Even if the worst didn’t happen – the pub being damaged or destroyed by bombs – the mere threat of an air raid could severely curtail a pub’s trade. Pubs in the centre of towns – which were more likely to be bombed and to which many customers had to travel – were particularly badly affected.
"As with the 'buses, public houses also have found their evening trade adversely affected now that the sirens are sounding the warnings earlier, the last half-hour of public house hours, normally the busiest time of all, having now become the slackest.Note the date of this report: August 1940. Which was when the Luftwaffe was mostly concentrating on London. Things would get much worse and the drinkers of Walsall doubtless even more reluctant to venture into the town centre in search of a pint.
Where hitherto the reflection has been that there is still time for “just another one." now customers are, quite wisely, more con-cerned about getting to their homes.
Licensees in the centre the town, interviewed by the “Observer." all tell similar stories of how the earlier warnings have left them with comparatively empty bars, smokerooms and lounges.
“As black-out time approaches." said the licensee of one hotel, “you hear customers saying not ‘Well, we'll have another.’ but 'Well, we had better be going before the sirens start.’ After 9.30 p.m. the other night, I had only two people in my lounge at closing time.”
Some of the smaller public houses within easy reach of blocks of working class homes are not finding their trade hit to quite the same extent, but takings of modern public houses on the outskirts, which depend to a considerable extent on visitors, are suffering quite as much as those of places the centre the town."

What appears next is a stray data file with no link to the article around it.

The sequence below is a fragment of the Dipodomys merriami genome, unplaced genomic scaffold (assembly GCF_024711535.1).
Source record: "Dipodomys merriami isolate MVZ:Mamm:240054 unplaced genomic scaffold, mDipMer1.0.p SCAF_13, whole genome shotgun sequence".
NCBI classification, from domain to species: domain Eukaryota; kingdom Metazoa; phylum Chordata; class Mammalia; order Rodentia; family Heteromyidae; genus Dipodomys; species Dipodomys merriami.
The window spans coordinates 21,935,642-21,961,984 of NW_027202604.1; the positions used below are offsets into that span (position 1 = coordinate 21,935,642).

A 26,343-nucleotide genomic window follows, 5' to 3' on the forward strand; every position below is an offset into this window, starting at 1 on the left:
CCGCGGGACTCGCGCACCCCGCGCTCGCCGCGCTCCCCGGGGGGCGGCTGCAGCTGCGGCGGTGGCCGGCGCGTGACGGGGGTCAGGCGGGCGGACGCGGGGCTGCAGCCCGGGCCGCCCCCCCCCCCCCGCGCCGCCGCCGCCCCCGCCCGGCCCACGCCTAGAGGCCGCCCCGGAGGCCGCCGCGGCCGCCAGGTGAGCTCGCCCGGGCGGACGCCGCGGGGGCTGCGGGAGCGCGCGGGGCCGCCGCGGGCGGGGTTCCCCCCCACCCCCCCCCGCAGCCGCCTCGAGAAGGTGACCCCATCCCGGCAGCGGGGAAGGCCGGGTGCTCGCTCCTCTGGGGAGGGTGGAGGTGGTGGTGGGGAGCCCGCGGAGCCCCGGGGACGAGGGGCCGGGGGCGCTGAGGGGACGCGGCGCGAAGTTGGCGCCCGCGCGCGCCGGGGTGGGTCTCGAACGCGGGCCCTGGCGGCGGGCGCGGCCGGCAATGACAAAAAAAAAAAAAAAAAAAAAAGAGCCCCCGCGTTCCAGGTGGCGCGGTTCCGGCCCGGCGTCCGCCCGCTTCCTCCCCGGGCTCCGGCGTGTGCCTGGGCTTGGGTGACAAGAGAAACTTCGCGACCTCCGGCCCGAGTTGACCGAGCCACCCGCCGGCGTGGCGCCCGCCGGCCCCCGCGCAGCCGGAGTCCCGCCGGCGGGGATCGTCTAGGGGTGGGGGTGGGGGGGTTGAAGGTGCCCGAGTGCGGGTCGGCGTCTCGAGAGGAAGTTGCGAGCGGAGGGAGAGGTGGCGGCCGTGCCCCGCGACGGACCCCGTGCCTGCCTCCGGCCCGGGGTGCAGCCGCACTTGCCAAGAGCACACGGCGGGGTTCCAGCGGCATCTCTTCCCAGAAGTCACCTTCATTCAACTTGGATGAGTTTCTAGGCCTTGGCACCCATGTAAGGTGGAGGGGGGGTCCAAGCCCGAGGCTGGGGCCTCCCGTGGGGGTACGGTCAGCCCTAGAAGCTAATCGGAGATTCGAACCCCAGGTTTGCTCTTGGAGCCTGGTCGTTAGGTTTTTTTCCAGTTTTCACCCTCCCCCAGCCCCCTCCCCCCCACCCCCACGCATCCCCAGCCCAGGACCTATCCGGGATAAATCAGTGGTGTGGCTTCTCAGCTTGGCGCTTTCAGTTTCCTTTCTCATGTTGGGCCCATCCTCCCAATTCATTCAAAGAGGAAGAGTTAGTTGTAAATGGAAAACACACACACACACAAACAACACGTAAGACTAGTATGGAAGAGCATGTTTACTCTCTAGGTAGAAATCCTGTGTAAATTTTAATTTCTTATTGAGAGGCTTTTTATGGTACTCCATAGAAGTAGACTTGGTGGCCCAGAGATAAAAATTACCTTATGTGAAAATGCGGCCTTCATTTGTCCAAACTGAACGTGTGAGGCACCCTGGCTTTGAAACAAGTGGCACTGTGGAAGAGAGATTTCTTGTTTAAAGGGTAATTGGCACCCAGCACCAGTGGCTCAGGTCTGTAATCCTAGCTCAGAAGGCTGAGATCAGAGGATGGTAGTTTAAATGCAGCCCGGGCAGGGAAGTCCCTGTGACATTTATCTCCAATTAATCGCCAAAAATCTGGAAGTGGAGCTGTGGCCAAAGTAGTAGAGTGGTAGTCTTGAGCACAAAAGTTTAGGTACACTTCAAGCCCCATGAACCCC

Walsall Observer, and South Staffordshire Chronicle - Saturday 31 August 1940, page 5.
Things could be worse than just trade being slow:
"Public House Hit
One the few bombs dropped the London area last night hit a public house. Up to noon to-day seven dead had been removed and four other persons were seen to be trapped.
A number of customers was the premises when the bomb fell. Men of the Pioneer Corps are helping the A.R.P to try reach people under the debris.
Falling in the centre the building the blew most of it down leaving only portion of the front walls standing."
Lincolnshire Echo - Tuesday 24 December 1940, page 1.
Now that's really scary. But a fate that befell many pubs during the war.